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3 Critters That Can Mess With Your Bend Vacation

Todd Lake

Blogger Tawna and her family hiking the Dry River Canyon trail in January, shortly before the trail closes for the season to protect golden eagle and prairie falcon nesting grounds.

For fans of Oregon wildlife, a visit to Bend is brimming with possibility. Maybe you’ll see river otters while paddling the Deschutes. Perhaps you’ll spot a beaver on a high lakes canoe outing  with Wanderlust Tours. You could even meet a cougar along the Bend Ale Trail (though it’s worth noticing the ones in high heels and lipstick are most dangerous).

While the wildlife is one of the highlights of traveling to Bend, there are some critters whose schedules can throw a twist in your adventures. Here are three worth knowing about.

Don’t bother the birdies

Central Oregon is home to bountiful birds of prey like falcons, hawks, and eagles. Odds are good you’ll spot some when you’re out hiking or biking, but there are certain times of year to steer clear.

Blogger Tawna’s husband, Craig, being silly with the Horny Hollow Trail closure sign. The family hiked Otter Bench instead.

During nesting season, there’s a huge risk that humans straying too close will cause the birds to abandon their nests, leading to cold eggs or starving babies left vulnerable to predators.

That’s why several local recreation areas are closed for hiking, biking, horseback riding, and off-road vehicles during peak nesting season. Some of my personal faves with bird-related closures include:

  •  Tumalo Reservoir is closed January 1 through August 31 to protect nesting bald eagles. As an alternative, try hiking or riding in the northeast corner of the trail area. You can also check out the Cline Butte Recreation Area, which isn’t too far off and offers similar landscapes and vistas.
  • Horny Hollow Trail (one of my family’s personal faves) is closed near Crooked River Ranch from February 1 through August 31 to protect nesting golden eagles. There are plenty of other trails close by though, including Otter Bench Trail, which is every bit as lovely.
  • Dry River Canyon Trail is one of my favorite parts of the Oregon Badlands Wilderness, and there’s a limited window of time to see it. The trail is closed from February 1 through August 31 to protect nesting prairie falcons and golden eagles. In some years when the birds choose not to settle in the area, the BLM folks will open it back up. If you’d rather not wait, try the Flatiron Trail hike instead for a different (but still awesome) glimpse of the Badlands.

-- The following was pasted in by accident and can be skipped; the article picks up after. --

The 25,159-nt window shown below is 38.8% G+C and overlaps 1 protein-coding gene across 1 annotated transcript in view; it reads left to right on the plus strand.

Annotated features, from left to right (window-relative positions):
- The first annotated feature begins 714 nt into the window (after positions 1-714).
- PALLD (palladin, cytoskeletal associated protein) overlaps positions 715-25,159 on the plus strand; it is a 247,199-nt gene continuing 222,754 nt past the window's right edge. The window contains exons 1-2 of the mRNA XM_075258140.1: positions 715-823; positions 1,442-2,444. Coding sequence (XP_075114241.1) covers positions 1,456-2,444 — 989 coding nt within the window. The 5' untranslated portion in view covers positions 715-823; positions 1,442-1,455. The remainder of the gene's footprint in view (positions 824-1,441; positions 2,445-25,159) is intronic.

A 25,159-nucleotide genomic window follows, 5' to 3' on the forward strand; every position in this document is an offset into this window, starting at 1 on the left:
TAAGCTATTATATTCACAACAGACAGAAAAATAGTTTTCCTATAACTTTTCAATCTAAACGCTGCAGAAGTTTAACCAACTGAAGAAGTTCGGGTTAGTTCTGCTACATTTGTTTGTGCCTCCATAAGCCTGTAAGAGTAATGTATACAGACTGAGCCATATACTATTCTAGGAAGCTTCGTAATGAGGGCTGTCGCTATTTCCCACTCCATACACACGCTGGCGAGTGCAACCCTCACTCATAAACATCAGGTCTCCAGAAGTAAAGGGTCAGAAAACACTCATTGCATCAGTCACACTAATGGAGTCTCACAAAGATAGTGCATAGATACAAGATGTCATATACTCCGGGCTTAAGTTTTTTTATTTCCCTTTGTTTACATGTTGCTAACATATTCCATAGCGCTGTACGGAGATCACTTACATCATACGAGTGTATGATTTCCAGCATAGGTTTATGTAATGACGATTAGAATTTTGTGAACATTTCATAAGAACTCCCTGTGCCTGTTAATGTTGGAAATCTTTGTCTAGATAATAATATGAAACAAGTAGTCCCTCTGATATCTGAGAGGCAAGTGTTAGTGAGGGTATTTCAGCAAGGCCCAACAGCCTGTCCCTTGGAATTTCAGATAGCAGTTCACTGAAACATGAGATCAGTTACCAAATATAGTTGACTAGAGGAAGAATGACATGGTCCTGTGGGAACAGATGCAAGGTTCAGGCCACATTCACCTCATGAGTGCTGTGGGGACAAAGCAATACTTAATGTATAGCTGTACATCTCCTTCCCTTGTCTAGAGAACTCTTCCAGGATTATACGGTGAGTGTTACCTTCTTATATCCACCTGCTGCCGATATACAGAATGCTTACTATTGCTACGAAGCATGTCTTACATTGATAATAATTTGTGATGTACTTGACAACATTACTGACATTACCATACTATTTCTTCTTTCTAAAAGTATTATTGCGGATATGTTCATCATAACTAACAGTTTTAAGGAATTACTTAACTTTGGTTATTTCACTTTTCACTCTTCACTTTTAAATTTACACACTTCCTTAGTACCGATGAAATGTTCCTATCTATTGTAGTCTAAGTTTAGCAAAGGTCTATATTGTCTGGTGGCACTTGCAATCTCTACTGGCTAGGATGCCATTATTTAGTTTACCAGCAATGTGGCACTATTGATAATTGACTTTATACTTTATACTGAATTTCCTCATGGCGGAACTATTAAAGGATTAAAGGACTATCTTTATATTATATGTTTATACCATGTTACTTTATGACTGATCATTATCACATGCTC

Do elk ride bikes?

Flagline Trail is a popular mountain bike spot located between Swampy Lakes and Metolius-Windigo. But bike fanatics aren’t the only ones who love it.

Signs at Flagline Trail will let you know now’s not a good time to bother the elk.

Local elk cows have deemed it one of their favorite maternity wards, which means spring and early summer is prime time for giving them space to birth and raise their young while recuperating from winter conditions, spring migration, and oh yeah, squeezing out a 35-pound baby.

To help protect the elk cows and calves, the Forest Service closes the Middle Flagline Trail (spanning from Flagline Access Trail to Flagline Tie Trail) through August 15 each year. Even if you’re a hiker and not a cyclist, you need to steer clear of the area, particularly if you’re recreating with dogs.

Want some fun alternatives? Try Metolius-Windigo from the junction with Upper Flagline, north to Happy Valley/Mrazek or South to Lava-Edison. You can also check out the Swampy-Dutchman to Flagline Tie trail, or the Swampy Lake Trail System.

Why did the toad cross the road?

If you’ve explored Central Oregon’s forests and waterways in summer, odds are good you’ve crossed paths with the Western Toad. Some Bend visitors are lucky enough to see swarms of them migrating from treed forests to the alpine lakes.

Todd Lake

Todd Lake is a gorgeous place to explore, but watch for toads this time of year.

But populations have been declining, and the Oregon Conservation Strategy lists the Western Toad as a sensitive species due to loss of breeding habitat and human traffic in their migration areas. Nothing puts a bigger damper on a toad’s love life than getting squished on the highway en route to his breeding grounds.

Want to help? Consider volunteering for one of the rescue efforts like Toad Patrol through the Sunriver Nature Center. They assist the toads in crossing busy roadways so more of them safely make the migration. Even if you’re not volunteering, be watchful of where you’re driving, hiking, or pedaling between May and August so you don’t squish any amphibious friends.

In May and June, keep an eye out for egg sacks at the water’s edge at places like Todd Lake, and don’t disturb tadpoles as they grow and develop. By late July and early August when the toads prepare to make the journey back to the forest, it’s best to avoid the area altogether. If you do find yourself in the presence of migrating toads, be careful where you step and keep dogs on leash.

And it should go without saying that you never, ever want to take a toad home.

A cougar, on the other hand…

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